Two-phase response-dependent sampling designs for time-to-event analysis

Judd, Patricia Emily (2016) Two-phase response-dependent sampling designs for time-to-event analysis. Masters thesis, Memorial University of Newfoundland.

[img] [English] PDF - Accepted Version
Available under License - The author retains copyright ownership and moral rights in this thesis. Neither the thesis nor substantial extracts from it may be printed or otherwise reproduced without the author's permission.

Download (868Kb)

Abstract

Measuring expensive covariates for all subjects within a cohort may not be a feasi- ble option due to a study0s budgetary or logistical constraints. As a result of such limitations, we need to consider sampling designs that account for subjects that have missing data. To design a study allowing incomplete covariate data for some subjects, it is better to employ a cost-efficient sampling design, which balances the efficiency of parameter estimates and power of association tests with the sample size. Response- dependent sampling is a cost-efficient sampling design. In this design a subset of subjects is selected from a cohort, based on the response variable (and inexpensive covariates), which has already been gathered for all subjects in the cohort. In our study, we focus on response-dependent two-phase sampling designs. During phase I of the sampling design, all members in a cohort are measured for the response variable and the inexpensive covariates. In phase II, a subset of the cohort is selected, based on the response variable obtained in phase I, and the expensive covariate(s) are measured only for those selected. In our study, the response variable that determines which in- dividuals are selected for phase II is a continuous time-to-event variable; wherein this type of the response variable maybe subject to censoring. The most common response-dependent sampling design for time-to-event data is the case-cohort sam- pling design. We explore variations of the case-cohort design which give more efficient association estimates for a given sample size. We stratify cases and non-cases based on the observed time-to-event values and apply basic stratified sampling. Modify- ing the proportion of observations selected from each strata changes the efficiency of association estimates.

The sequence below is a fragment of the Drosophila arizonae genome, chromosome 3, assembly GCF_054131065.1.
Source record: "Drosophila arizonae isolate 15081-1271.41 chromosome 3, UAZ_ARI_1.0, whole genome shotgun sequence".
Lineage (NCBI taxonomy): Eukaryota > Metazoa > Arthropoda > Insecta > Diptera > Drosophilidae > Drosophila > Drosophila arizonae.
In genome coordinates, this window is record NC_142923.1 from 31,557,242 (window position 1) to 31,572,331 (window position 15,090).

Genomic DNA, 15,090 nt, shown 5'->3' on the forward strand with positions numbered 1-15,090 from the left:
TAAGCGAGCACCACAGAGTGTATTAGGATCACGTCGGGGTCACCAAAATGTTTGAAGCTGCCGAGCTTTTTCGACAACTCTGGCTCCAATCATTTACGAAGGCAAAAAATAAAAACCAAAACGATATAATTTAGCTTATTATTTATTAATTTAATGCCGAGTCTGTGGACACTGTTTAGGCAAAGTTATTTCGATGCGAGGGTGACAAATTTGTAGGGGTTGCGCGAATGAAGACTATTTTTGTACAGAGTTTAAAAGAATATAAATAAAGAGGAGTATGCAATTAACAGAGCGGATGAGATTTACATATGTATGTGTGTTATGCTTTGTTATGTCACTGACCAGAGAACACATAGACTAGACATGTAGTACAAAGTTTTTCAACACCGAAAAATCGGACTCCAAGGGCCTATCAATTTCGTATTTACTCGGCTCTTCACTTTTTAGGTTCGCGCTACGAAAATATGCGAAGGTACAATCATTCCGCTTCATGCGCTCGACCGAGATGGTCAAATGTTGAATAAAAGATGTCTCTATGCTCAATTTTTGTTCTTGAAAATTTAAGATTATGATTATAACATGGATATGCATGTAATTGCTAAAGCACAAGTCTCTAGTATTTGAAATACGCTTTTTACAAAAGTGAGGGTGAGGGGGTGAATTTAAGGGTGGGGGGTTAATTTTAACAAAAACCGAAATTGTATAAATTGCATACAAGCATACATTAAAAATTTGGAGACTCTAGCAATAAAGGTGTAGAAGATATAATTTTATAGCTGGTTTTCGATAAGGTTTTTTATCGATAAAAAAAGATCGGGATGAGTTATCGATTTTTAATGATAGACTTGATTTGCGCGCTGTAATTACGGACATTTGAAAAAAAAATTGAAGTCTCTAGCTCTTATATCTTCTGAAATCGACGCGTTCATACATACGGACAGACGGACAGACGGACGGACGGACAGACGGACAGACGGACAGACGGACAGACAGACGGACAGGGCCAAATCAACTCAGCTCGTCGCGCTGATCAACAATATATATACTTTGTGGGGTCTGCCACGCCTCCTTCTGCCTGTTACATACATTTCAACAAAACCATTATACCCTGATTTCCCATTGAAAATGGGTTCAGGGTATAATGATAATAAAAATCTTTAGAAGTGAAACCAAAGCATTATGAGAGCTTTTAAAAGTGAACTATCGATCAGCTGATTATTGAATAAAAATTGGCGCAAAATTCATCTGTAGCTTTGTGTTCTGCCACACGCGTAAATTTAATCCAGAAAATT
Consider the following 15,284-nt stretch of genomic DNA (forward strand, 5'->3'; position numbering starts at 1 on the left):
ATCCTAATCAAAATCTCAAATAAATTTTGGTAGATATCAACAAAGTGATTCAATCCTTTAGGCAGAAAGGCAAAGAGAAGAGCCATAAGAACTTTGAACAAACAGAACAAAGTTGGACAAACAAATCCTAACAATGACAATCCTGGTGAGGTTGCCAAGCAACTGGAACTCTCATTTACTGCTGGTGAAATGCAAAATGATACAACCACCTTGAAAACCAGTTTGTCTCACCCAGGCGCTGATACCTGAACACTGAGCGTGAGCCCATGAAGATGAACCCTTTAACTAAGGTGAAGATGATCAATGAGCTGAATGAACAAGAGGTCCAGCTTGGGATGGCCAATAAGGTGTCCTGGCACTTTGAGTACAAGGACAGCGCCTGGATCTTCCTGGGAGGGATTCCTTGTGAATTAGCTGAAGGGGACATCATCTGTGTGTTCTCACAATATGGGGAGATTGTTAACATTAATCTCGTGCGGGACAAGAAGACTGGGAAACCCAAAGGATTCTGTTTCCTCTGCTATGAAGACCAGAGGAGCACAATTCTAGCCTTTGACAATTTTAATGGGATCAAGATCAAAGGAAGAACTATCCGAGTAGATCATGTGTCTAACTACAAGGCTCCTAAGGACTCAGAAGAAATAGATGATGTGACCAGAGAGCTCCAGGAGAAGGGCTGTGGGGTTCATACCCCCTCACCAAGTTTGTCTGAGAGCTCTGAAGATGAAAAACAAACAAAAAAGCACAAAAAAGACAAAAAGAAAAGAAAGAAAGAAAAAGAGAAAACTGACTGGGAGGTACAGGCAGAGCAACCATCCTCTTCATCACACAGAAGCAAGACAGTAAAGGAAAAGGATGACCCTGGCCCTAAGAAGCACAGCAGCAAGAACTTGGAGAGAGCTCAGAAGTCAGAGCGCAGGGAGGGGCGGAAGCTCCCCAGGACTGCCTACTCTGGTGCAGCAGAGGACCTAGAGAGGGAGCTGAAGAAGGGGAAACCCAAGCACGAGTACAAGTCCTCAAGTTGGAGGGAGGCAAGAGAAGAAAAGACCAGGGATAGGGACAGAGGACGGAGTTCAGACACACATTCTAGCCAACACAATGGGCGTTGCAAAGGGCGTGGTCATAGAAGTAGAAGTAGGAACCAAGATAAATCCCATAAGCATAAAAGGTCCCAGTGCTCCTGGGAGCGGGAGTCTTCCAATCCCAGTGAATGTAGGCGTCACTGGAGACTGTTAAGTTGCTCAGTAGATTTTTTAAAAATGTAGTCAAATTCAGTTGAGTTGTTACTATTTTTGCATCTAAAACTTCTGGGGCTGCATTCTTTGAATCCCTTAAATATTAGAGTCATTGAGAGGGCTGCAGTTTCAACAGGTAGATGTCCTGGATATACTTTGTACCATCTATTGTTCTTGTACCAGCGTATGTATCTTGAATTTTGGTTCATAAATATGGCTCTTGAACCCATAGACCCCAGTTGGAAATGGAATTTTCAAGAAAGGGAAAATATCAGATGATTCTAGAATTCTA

Item Type: Thesis (Masters)
URI: http://research.library.mun.ca/id/eprint/12442
Item ID: 12442
Additional Information: Includes bibliographical references (pages 67-70).
Keywords: Case-cohort, Two-Phase Sampling, Response-Dependent
Department(s): Science, Faculty of > Mathematics and Statistics
Date: September 2016
Date Type: Submission
Library of Congress Subject Heading: Research -- Methodology -- Mathematical models; Sampling (Statistics) -- Methodology -- Mathematical models; Instrumental variables (Statistics)

Actions (login required)

View Item View Item

Downloads

Downloads per month over the past year

View more statistics